BY JAMES L. HUFFMAN
OXFORD UNIVERSITY PRESS, 2010
176 PAGES, 978-0195368086, PAPERBACK
Reviewed by John H. Sagers
This splendidly lucid text will delight teachers and students looking for a concise, well-written, and up-to-date introduction to Japanese history. Despite the title, this new book is unlikely to be widely adopted in world civilizations courses typically dominated by texts covering many regions at once. And while it contains a respectable set of maps, black and white photos, and a timeline, the publisher has kept costs down by sacrificing color and features like primary source boxes and study questions found in more expensive texts. It is also unlikely to replace the more comprehensive treatments of modern Japan in upper division courses. For introductory courses on Japan, however, this new book is hard to beat. Reflecting trends in current scholarship, it presents a solid framework for understanding Japanese history without overwhelming the reader with extraneous details.
This text’s particular strengths are its international focus, explicit use of evidence, presentation of multiple viewpoints, and its sympathetic portrayals of people in difficult circumstances. The author emphasizes, as much as possible, Japan’s connections with the Asian mainland and the rest of the world. For example, the section on Japanese prehistory states, “It also seems clear, from the scores of glass beads and Korean-style daggers in the ruler’s burial site, that the people of Yoshinogari were actively engaged in international trade” (9). Here we are told not only that scholars suspect important cultural interaction, but also that there is physical evidence to prove it. In a later section, the author notes,
Evidence of local vibrancy shows up in a variety of mid-Heian records. The archives of Kozanji temple outside Kyoto, for example, have turned up letters of travelers that describe monks doubling as commercial agents, buying and selling horses for local hunters (31).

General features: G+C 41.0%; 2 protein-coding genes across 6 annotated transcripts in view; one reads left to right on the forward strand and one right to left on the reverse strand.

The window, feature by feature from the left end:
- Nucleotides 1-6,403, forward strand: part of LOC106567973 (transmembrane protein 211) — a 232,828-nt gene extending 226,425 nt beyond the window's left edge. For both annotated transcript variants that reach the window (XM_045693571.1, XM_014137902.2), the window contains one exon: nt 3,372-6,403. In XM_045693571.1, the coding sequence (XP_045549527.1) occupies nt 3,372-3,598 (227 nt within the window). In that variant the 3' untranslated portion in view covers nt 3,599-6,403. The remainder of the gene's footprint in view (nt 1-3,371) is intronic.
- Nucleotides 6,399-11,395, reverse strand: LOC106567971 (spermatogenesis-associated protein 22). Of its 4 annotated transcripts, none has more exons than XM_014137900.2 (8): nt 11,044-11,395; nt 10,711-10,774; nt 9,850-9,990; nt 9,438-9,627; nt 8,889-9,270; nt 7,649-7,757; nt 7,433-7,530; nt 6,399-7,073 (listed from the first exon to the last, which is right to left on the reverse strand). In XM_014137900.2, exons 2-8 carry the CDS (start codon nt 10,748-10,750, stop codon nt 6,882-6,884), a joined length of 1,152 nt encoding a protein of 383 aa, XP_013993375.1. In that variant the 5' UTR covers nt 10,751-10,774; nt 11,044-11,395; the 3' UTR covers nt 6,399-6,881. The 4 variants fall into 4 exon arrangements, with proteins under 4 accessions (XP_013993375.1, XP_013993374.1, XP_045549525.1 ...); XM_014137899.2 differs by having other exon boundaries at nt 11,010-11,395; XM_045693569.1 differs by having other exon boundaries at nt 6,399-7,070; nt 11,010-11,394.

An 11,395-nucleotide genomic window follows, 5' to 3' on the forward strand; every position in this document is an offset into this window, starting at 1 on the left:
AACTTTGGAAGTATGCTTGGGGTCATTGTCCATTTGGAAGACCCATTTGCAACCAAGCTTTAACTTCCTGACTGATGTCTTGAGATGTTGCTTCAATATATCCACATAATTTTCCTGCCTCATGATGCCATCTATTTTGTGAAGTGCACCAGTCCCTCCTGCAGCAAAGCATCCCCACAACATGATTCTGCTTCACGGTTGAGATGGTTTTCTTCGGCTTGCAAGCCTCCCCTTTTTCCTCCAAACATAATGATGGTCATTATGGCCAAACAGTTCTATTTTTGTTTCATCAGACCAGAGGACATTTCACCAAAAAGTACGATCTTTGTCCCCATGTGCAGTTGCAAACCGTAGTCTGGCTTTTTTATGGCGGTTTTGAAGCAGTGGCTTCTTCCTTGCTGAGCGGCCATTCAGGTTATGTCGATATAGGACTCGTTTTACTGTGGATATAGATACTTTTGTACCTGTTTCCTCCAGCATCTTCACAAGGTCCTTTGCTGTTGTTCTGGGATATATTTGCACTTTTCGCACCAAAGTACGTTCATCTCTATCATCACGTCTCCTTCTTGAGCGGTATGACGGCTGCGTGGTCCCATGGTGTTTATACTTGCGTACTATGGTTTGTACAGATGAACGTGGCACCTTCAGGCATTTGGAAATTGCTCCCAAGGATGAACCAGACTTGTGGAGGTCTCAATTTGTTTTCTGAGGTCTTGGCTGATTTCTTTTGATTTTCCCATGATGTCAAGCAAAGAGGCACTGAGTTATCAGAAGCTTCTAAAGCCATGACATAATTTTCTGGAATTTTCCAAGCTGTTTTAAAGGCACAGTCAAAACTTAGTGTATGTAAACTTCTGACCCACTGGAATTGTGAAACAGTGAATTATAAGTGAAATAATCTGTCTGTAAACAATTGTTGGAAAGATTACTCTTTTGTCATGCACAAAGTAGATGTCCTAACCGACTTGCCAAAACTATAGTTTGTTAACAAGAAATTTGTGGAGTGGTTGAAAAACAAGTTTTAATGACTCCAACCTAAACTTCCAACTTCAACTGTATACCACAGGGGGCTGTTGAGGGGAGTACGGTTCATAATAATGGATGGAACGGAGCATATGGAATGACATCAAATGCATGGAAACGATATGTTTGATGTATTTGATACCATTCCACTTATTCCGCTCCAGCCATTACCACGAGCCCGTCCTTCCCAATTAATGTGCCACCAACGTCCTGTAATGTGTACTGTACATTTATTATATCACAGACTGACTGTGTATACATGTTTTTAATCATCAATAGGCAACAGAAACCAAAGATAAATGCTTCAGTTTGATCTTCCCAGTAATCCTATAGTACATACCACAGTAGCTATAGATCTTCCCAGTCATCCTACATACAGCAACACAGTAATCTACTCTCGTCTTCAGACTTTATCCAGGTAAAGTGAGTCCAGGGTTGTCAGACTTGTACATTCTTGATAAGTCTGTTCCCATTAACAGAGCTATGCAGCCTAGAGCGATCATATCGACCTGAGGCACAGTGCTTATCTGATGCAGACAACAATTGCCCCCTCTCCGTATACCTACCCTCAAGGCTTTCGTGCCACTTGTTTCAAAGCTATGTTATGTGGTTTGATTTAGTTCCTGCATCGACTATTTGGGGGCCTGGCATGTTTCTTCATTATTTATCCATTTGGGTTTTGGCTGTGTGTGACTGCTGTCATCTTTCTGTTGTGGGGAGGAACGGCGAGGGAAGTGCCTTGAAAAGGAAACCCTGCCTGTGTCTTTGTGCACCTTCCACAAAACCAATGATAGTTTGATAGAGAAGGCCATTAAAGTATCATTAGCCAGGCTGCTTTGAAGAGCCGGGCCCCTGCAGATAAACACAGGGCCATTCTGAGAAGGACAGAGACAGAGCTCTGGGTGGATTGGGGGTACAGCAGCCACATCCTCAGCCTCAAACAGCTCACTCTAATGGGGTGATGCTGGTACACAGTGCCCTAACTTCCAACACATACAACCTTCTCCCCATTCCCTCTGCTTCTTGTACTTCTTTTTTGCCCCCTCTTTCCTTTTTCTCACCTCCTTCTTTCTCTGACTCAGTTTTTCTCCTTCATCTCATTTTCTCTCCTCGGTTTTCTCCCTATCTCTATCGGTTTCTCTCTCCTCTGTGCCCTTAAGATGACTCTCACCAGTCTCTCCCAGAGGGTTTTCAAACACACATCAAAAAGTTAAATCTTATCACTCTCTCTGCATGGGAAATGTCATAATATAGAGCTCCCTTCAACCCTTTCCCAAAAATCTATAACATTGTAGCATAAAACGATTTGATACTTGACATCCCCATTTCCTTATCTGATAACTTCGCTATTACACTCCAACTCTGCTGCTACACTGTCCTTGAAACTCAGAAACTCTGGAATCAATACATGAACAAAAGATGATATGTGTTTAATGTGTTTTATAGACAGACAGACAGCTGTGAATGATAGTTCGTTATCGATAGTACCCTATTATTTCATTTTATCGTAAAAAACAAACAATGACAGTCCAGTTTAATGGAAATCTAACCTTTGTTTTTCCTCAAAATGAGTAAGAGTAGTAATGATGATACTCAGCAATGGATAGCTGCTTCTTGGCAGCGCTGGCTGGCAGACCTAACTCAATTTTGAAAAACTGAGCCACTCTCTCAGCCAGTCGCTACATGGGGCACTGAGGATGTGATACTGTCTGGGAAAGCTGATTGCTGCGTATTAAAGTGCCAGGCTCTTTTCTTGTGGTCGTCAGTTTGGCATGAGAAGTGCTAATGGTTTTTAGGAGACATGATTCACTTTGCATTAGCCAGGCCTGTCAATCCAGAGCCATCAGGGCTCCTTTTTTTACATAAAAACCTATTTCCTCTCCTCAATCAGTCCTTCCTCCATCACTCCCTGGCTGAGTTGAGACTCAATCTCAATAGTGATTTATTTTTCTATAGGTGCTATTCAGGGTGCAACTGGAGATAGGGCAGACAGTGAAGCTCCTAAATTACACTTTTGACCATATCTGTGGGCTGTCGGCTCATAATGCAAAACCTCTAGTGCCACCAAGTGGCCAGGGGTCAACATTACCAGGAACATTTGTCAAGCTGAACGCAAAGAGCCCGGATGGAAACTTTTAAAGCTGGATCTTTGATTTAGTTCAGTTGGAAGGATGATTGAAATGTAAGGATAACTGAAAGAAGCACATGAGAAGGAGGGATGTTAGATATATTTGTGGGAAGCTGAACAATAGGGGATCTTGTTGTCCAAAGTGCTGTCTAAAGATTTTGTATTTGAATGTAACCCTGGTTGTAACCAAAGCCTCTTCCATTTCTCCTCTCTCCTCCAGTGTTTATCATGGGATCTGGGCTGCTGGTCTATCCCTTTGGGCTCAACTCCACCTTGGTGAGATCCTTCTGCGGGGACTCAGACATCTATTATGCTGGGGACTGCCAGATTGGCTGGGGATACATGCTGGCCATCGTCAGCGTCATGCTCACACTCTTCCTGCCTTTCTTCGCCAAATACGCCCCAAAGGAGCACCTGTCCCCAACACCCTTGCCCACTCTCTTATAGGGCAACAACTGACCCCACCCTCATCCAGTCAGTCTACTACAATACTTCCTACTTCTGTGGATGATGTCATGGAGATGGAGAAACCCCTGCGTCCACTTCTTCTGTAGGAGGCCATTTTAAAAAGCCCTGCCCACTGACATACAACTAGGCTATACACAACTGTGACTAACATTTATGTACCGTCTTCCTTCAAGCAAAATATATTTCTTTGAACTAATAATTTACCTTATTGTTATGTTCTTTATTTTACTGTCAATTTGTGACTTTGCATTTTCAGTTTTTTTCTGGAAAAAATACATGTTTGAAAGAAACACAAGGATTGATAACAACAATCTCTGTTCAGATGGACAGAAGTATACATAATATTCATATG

In a brief sentence, the author gives us a glimpse not only of the commercial role of temples in local society, but also the sources that reveal this information. In its treatment of debate on modern Japanese gender roles, the text also clearly demonstrates that people did not speak with a single voice: “Writers for Seito and other journals debated gender issues vigorously, with traditionalists calling for a return to the good wife/wise mother ideal and progressives demanding equality and sexual freedom” (93). In a sympathetic presentation of the years leading to the Second World War, “it had become a matter of personal survival by the mid-1930s for citizens to make a show of their patriotism, to the point that even leading communists had begun announcing their conversion to nationalism” (102). When textbooks model how to evaluate sources, make nuanced conclusions, and try to understand why people in the past acted as they did, it is much easier to teach these core skills.
Teachers and students seeking a sophisticated, yet accessible, text covering the entire history of Japan should certainly consider this excellent book.